I noted five years ago that Charlottesville’s traffic’s perspective wasn’t that bad, when put into the appropriate perspective.
In the years since I wrote that article, traffic hasn’t gotten any more tolerable and the City and County continue to demonstrate an astonishing capability to do nothing – expensively. (see: Places 29)
One of the most important things to note to those moving to Charlottesville is that the region is becoming more and more segmented – if you live in the 29 North area, there’s usually little reason to leave 29 North except for work – same with Crozet, Pantops, City of Charlottesville, etc. Urban Cores matter.
But – if you live and work in the City of Charlottesville or the urban ring (or really, any part of) Albemarle County, your commute is likely to be not beyond 25 or 30 minutes. The following infographic* shows some useful data points about the value of a short commute.
For now, I’d like to think that the Charlottesville area offers a reasonably high quality of life, and the commuting isn’t that bad.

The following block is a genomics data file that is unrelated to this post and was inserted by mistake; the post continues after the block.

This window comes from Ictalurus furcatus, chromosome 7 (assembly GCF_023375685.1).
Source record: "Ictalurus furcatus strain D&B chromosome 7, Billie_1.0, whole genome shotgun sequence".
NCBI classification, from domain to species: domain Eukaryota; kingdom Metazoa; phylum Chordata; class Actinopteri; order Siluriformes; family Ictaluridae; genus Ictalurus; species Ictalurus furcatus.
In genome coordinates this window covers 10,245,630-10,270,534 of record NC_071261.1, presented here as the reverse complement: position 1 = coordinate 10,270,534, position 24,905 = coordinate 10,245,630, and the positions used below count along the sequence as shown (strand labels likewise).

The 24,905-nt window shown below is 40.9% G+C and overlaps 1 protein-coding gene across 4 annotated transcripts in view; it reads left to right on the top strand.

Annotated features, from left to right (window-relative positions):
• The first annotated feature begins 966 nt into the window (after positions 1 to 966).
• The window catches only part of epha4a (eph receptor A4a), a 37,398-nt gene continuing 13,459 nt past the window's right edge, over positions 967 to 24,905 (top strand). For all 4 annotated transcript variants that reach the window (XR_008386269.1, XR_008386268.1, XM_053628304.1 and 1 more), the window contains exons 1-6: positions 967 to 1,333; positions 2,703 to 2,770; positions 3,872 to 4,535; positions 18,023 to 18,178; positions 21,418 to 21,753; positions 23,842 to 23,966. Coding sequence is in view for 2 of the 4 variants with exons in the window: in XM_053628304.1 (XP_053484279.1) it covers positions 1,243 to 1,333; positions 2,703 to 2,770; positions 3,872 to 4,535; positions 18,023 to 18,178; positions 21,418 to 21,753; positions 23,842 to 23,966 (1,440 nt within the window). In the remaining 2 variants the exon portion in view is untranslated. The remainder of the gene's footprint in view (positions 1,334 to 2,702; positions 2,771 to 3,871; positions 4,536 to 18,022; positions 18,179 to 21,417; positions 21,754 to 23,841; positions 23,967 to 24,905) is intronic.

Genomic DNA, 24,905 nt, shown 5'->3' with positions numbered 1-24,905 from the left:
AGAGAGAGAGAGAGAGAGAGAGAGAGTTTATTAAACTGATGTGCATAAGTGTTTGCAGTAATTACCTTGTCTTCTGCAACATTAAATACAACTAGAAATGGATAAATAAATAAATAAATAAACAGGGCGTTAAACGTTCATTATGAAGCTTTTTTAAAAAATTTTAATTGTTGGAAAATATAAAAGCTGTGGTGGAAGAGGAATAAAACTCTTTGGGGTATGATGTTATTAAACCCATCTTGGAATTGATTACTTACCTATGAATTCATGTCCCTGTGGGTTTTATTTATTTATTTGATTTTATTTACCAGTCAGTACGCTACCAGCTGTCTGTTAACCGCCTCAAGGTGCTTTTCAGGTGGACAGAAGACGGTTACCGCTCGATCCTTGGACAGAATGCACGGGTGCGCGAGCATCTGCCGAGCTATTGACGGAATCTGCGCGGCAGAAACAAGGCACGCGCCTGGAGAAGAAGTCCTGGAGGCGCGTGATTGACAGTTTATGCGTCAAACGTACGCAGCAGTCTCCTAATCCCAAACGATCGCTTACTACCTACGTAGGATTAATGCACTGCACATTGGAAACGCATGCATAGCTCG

Five years from now – we’ll see.
** I’m baffled/infuriated that with all the information the US Census gathers, they no longer seem to (or I can’t find) publish the County-to-County worker information.
You can use the Census Bureau’s On the Map tool to access the county-to-county worker data. It’s the LEHD data I think you are looking for. If the U.S. House of Representatives gets their way, we won’t have to worry about looking around for Census data. Most of it won’t be there anymore. See the WSJ “The GOP’s Census Takers”
Interesting. Thanks, Daniel. I looked for the data there but couldn’t find it.Â
Yet another example as to why I dislike politics – the focus is on the politics rather than the people they are meant to serve.
Very informative post. Thanks to author.
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